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A pangolin is the most illegally trafficked mammal in the world. With figures of over 1 million pangolins killed in the last 10 years, averaging out as 288 pangolins killed every day. That equates to 1 every 5 minutes.

They are poached endlessly for national and international trade both within and between Africa and Asia, as well as appearing in even European countries. Why are they killed? For meat that is considered a delicacy and for cultural medicines that have absolutely no scientific proof of actually having any healing benefits. They suffer so much. But the biggest threat to this species is the lack of awareness; the lack of change. And because not enough action is being taken to save the species, they are on the road to extinction.

The poaching of pangolins has gone unnoticed for so long because no one really knew about them and it is often said that these animals may become extinct before we have even heard of them. From my personal experience, more young people have heard of them than adults, many I have spoken to being shocked that this happens to what they consider is “actually a kind of cute animal”. We need to get a driving force within this people to stop giving pangolins sympathy and start to take action against their plight.

The only way to save the pangolins is to protect them. They are listed on CITES Appendix II since September 2016 meaning that they are a protected species and trading of them can have severe punishments. Although this regulation is in place, it has not prevented or reduced the trade in any way. Recently a cooking show was broadcast on national Chinese television showing viewers how to cook pangolin soup. A commercial pangolin farm was shown on television. These are not images of conservation but instead appealing to consumers, suggesting it is okay for people in China to continue their consumption of pangolins.

There are groups and organisations that work tirelessly to protect the pangolin. They work hard to conserve and protect pangolins they find from seizures. They are trying to educate children as a stepping stone, and desperately to educate locals to further awareness and lead to action. Breeding programmes and conservation efforts are wasted without legislation, and the organisations try to place themselves within so as to improve and amend wildlife laws. This would strengthen the CITES protection afforded to pangolin as to see actual punishments enforced would reduce the poaching of pangolins. Government pressure is key as well as local education. These organisations understand that.

For the pangolin species to be saved before it is too late, everyone needs to understand that these animals exist and they need saving. Action needs to be taken, the organisations need support, there needs to be pressure and a stigma around saving this animal which has remarkably human like and gentle qualities. Poachers are evolving their techniques all the time, after too many seizures in Asia occurred, they are beginning to use small boats to enter small ports rather than using the big freezer-vans that started to become associated with the trade.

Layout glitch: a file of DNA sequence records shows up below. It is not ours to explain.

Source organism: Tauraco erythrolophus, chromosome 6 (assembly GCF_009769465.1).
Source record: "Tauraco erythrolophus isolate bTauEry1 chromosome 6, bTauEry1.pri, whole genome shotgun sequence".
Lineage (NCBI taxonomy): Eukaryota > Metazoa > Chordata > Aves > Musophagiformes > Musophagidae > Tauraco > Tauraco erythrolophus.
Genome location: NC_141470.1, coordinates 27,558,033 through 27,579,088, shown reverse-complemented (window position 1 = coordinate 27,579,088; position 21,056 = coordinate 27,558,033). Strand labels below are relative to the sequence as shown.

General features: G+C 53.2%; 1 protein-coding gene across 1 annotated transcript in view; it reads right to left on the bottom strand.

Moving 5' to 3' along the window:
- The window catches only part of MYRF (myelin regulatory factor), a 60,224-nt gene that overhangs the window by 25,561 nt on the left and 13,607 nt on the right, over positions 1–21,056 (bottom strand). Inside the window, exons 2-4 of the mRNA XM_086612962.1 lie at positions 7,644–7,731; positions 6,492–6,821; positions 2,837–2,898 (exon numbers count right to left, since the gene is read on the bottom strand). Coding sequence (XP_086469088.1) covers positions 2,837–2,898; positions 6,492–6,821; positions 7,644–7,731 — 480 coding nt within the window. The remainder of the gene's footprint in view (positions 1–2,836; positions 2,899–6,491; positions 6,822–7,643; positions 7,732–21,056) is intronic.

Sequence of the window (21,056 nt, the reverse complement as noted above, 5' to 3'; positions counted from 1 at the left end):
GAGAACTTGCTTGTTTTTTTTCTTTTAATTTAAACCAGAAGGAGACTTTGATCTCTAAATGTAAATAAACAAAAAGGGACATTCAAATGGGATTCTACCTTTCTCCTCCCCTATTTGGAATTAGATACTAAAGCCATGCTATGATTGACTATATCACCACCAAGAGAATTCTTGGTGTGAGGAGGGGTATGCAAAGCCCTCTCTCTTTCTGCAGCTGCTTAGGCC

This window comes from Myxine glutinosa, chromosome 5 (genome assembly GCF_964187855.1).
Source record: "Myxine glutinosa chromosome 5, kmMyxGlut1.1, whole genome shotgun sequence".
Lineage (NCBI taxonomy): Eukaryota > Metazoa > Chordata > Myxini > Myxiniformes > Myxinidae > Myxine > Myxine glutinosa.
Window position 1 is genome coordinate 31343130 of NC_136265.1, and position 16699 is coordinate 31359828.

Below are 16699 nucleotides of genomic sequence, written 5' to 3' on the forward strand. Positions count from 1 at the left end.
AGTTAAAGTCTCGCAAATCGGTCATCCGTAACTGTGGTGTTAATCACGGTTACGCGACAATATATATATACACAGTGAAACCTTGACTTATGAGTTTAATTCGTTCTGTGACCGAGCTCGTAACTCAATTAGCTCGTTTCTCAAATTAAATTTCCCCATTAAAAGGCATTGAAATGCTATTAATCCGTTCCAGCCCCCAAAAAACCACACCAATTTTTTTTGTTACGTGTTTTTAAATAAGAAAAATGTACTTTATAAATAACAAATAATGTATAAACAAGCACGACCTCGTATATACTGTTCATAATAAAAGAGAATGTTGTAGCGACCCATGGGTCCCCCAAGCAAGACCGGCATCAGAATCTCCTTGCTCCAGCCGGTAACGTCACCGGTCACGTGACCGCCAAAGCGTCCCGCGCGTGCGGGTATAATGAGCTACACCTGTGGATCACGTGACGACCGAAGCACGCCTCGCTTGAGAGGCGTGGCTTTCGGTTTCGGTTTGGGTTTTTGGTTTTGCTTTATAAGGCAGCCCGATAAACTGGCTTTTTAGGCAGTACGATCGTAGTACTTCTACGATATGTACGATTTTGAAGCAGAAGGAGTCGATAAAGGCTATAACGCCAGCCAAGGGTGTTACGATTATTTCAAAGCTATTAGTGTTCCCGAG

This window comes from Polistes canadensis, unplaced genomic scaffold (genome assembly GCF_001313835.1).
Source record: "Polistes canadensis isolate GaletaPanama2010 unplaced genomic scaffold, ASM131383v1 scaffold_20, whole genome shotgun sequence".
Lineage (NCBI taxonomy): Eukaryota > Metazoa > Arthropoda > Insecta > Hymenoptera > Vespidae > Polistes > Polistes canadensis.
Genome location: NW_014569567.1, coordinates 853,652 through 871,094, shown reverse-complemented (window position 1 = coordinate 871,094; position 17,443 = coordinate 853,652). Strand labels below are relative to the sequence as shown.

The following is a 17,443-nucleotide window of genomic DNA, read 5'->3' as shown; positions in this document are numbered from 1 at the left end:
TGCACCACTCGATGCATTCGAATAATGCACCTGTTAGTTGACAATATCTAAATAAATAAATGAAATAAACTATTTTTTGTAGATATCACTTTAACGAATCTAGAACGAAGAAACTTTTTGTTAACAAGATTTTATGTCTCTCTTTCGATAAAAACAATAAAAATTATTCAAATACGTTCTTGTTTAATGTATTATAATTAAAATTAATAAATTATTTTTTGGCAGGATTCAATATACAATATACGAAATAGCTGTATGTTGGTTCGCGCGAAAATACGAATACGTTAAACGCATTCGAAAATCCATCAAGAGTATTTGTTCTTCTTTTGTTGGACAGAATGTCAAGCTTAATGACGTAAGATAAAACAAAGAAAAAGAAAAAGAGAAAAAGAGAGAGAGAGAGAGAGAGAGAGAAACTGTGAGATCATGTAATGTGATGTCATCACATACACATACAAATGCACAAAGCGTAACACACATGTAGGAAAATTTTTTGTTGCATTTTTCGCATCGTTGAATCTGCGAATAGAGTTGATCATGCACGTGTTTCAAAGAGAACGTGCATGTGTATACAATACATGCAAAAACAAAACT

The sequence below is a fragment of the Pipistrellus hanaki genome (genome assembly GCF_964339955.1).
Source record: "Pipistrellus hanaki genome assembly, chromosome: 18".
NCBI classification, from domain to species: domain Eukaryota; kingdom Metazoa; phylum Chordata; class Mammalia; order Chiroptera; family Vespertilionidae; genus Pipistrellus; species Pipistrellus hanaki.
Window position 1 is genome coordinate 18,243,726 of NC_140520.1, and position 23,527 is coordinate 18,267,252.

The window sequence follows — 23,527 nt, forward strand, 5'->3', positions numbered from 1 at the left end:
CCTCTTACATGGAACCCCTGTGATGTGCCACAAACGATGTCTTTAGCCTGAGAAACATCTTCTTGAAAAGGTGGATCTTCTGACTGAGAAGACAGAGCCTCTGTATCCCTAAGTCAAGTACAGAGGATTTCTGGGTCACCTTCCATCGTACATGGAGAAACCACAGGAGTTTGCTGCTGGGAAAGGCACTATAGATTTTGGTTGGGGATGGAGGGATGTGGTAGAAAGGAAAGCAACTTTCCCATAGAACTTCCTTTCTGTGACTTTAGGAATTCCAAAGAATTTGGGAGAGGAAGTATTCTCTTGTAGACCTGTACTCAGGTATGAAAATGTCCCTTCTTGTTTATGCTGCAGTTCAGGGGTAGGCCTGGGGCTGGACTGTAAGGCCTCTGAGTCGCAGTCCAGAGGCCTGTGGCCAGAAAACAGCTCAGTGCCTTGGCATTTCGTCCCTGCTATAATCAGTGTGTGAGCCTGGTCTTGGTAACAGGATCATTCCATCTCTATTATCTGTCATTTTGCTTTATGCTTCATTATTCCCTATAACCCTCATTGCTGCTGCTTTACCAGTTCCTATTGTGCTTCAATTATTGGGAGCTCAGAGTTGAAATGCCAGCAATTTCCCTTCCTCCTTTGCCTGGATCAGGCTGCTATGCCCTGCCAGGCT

Photography is a powerful art form, but the public are bombarded with images showing horrific crimes that animals daily and this creates a thick mask illuminating empathy between the subject and the viewer. To create the level of awareness that the pangolin needs in order to survive, I decided something more than just a photograph is needed.

A 3D sculpture gives an opportunity to fully immerse the viewer in their surroundings. I want them to become one with the pangolins and bear witness to what happens to a pangolin every 5 minutes. In order to make a change, we first need to make an impact. I want to show the brutality these creatures suffer at the hands of humans, to supplement unnecessary human consumption. I want it to be hard-hitting and so that viewers can see a 3D version of what happens to pangolins, not just a distant picture that is easy to bypass.

The final aim of my project is to create 288 individual pangolin sculptures. This will show the numbers that are daily being illegally traded and trafficked across Africa and Asia. 288 Pangolins suffering day after day after day. If a person is in a room with 288 pangolins, they would be surrounded. It is not possible for them to escape or look-over the problem because everywhere they look there would be a dead pangolin. This is what needs to be done to open people’s eyes to the problem and hopefully trigger a desire in them to take action.

I aim to create this art instillation as well as a series of merchandise that can be sold for a number of charities. I will also create a series of informative leaflets, posters, badges and stickers that I will use to spread the work of notable charities and raise awareness for pangolin organisations.